|by Budget Travel||Travel Photography||45|
Like most travelers, I tend to take an overwhelming number of photographs of the same thing. Twelve photos of the Paul Revere House in Boston, forty-four sunsets in Thailand, and on a recent trip to India, 312 (yes 312) photos of the Taj Mahal (one can never have enough). Of course on my vacation high, I have grand plans for these photos. Grand indeed—Christmas cards, scrapbooks, cookbooks, a bathroom wall dedicated to framed photographs of bridges… I even draft witty captions to accompany the photographs as I snap away.
But then for some reason, after the trip hangover has faded, I tend to do…nothing. Sometimes, I don't even print my photos, and sometimes, I don't even take them off my memory card (I know, shameful). However, after a recent computer crash, I finally decided it was time to manage all of the photos crowding my hard drive. So I did some research and realized there are many, many was to document your travels. Here are some ways to immortalize your trip from a reluctant scrapbooker.
The Traditional Scrapbook
If you prefer the traditional scrapbooking route (aka a handheld book you painstakingly craft together with a glue stick and shears) visit scrapbook.com. There you can purchase supplies, read tips on how to get started, and connect with fellow scrapbookers for ideas and support (they are really helpful!). Remember to collect memorabilia—ticket stubs, train tickets, brochures, and postcards—as you travel to add to your scrapbook. Keep a journal on the road to help you remember your thoughts and observations about the trip. Include your best photos (the ones where you look particularly dapper) and remember to edit (14 pictures of the same things is 13 too many). It's easy to get overwhelmed by the project so start small and focus on creating something you like.
The Published (sort of) Scrapbook
If you don't trust your trimming skills, or simply don't have the patience for an arts and crafts project, consider creating a book online. Blurb.com lets you make your own book online by adding photographs and text to a predefined template (Budget Travel photo editor Michael Mohr is a fan of this method). You can create softcover or hardcover books and there are a variety of different sizes to choose from. And there's no need to limit your creative genius to a traditional scrapbook either. If you love to cook or took cooking classes on your travels, include your favorite recipes and intersperse them with photos from your trip.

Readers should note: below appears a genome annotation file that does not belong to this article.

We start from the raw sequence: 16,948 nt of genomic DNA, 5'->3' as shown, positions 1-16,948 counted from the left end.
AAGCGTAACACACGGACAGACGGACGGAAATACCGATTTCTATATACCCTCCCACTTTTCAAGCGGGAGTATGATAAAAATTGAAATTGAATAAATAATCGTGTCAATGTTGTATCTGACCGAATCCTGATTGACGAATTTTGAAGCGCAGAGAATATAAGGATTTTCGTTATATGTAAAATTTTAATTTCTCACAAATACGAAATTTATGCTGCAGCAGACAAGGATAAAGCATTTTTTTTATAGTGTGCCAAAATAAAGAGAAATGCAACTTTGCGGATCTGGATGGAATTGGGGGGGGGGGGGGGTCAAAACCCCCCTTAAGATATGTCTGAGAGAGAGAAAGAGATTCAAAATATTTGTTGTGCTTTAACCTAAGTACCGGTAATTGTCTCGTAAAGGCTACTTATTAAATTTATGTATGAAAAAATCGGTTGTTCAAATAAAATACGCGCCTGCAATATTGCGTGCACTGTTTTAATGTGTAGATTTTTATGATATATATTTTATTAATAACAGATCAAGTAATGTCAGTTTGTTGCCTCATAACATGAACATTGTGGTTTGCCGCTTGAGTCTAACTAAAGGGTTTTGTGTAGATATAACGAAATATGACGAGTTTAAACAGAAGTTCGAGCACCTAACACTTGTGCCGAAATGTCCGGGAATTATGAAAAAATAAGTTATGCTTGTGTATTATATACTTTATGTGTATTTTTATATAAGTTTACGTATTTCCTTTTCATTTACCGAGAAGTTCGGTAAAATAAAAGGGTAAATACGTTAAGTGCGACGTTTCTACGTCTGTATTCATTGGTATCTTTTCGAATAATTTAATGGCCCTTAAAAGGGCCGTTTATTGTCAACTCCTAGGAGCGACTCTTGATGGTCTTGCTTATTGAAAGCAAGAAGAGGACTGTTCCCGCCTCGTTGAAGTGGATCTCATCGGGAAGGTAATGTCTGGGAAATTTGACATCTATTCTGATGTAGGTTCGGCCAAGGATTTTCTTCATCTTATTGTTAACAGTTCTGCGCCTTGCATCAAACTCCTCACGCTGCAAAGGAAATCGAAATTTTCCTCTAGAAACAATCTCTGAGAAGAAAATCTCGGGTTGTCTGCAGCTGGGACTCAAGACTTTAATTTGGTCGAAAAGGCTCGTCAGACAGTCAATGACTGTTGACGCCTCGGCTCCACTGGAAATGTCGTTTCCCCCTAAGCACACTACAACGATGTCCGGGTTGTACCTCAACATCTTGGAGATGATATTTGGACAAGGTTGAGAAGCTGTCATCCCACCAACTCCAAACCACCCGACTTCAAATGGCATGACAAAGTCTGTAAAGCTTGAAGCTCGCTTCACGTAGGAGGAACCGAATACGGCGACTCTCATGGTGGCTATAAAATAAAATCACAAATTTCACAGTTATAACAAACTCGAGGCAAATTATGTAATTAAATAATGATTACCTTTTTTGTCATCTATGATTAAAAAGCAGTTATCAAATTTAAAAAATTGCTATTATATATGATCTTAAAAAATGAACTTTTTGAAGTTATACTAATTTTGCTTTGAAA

Once you've finished your book, print copies or share it online with friends (a 7"x7" softcover book with 20-40 pages costs $12.95). Later you can place the book on a coffee table, and feign modesty at the inevitable compliments it will garner, "Oh that's just something I put together about my recent trip. Yes, yes, it is rather ingenious."
The Virtual Scrapbook
There are hundreds of opportunities to create scrapbooks or share your photos online. Scrapblog.com, Smilebox.com, and Scrapo.com let you build digital scrapbooks by dragging photos into templates and adding text. You can then share your digital scrapbooks online with friends and family. If you prefer movies, Animoto.com lets you add photos, videos, and music to create slideshows that you can share through social media platforms, or burn to DVD.
There are also a number of sites where you can create travel journals as you travel. Everlater.com lets you geographically organize photos, videos, stories and trip details on their easy-to-use online platform. Tag favorite restaurants and hotels as you travel, and add tips for fellow travelers. The site lets you easily connect and share your trip with other social media sites, and you can even turn your online journal into an 11" x 13" hardcover book. MyBudgetTravel allows members to keep online journals of their trips and upload photos and videos to it. Other members can comment on stories and search for trips written by other users.
How do you document you trip? Do you create scrapbooks or photo albums of your travels? What's your favorite tool?
— Madeline Grimes
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